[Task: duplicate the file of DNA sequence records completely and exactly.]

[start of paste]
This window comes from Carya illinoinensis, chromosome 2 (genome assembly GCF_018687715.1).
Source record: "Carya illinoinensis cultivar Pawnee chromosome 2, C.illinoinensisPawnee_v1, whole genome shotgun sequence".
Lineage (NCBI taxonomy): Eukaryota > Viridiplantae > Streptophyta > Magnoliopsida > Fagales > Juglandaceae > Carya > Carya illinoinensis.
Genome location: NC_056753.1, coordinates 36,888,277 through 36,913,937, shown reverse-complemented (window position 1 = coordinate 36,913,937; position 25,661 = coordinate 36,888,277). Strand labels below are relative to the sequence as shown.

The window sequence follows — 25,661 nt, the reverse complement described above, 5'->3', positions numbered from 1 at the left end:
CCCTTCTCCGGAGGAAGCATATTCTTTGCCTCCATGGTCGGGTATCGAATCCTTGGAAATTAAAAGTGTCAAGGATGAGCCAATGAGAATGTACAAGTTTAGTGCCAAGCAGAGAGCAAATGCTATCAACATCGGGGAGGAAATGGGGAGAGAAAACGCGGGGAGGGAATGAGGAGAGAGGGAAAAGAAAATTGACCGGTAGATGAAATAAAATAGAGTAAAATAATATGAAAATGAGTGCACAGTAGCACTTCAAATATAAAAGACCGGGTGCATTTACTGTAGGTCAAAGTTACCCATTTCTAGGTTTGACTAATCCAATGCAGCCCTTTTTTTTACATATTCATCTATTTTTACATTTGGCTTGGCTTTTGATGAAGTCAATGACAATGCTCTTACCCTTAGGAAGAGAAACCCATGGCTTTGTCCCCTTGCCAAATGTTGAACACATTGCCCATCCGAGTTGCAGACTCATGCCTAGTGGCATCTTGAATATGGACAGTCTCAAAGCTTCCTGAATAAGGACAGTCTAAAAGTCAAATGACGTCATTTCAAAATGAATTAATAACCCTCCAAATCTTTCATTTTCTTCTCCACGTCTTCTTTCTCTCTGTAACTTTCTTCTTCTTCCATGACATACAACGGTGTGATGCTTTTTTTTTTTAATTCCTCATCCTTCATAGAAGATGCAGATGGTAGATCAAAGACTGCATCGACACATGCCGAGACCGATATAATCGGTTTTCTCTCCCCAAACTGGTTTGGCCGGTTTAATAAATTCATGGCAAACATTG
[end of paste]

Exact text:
This window comes from Carya illinoinensis, chromosome 2 (genome assembly GCF_018687715.1).
Source record: "Carya illinoinensis cultivar Pawnee chromosome 2, C.illinoinensisPawnee_v1, whole genome shotgun sequence".
Lineage (NCBI taxonomy): Eukaryota > Viridiplantae > Streptophyta > Magnoliopsida > Fagales > Juglandaceae > Carya > Carya illinoinensis.
Genome location: NC_056753.1, coordinates 36,888,277 through 36,913,937, shown reverse-complemented (window position 1 = coordinate 36,913,937; position 25,661 = coordinate 36,888,277). Strand labels below are relative to the sequence as shown.

The window sequence follows — 25,661 nt, the reverse complement described above, 5'->3', positions numbered from 1 at the left end:
CCCTTCTCCGGAGGAAGCATATTCTTTGCCTCCATGGTCGGGTATCGAATCCTTGGAAATTAAAAGTGTCAAGGATGAGCCAATGAGAATGTACAAGTTTAGTGCCAAGCAGAGAGCAAATGCTATCAACATCGGGGAGGAAATGGGGAGAGAAAACGCGGGGAGGGAATGAGGAGAGAGGGAAAAGAAAATTGACCGGTAGATGAAATAAAATAGAGTAAAATAATATGAAAATGAGTGCACAGTAGCACTTCAAATATAAAAGACCGGGTGCATTTACTGTAGGTCAAAGTTACCCATTTCTAGGTTTGACTAATCCAATGCAGCCCTTTTTTTTACATATTCATCTATTTTTACATTTGGCTTGGCTTTTGATGAAGTCAATGACAATGCTCTTACCCTTAGGAAGAGAAACCCATGGCTTTGTCCCCTTGCCAAATGTTGAACACATTGCCCATCCGAGTTGCAGACTCATGCCTAGTGGCATCTTGAATATGGACAGTCTCAAAGCTTCCTGAATAAGGACAGTCTAAAAGTCAAATGACGTCATTTCAAAATGAATTAATAACCCTCCAAATCTTTCATTTTCTTCTCCACGTCTTCTTTCTCTCTGTAACTTTCTTCTTCTTCCATGACATACAACGGTGTGATGCTTTTTTTTTTTAATTCCTCATCCTTCATAGAAGATGCAGATGGTAGATCAAAGACTGCATCGACACATGCCGAGACCGATATAATCGGTTTTCTCTCCCCAAACTGGTTTGGCCGGTTTAATAAATTCATGGCAAACATTG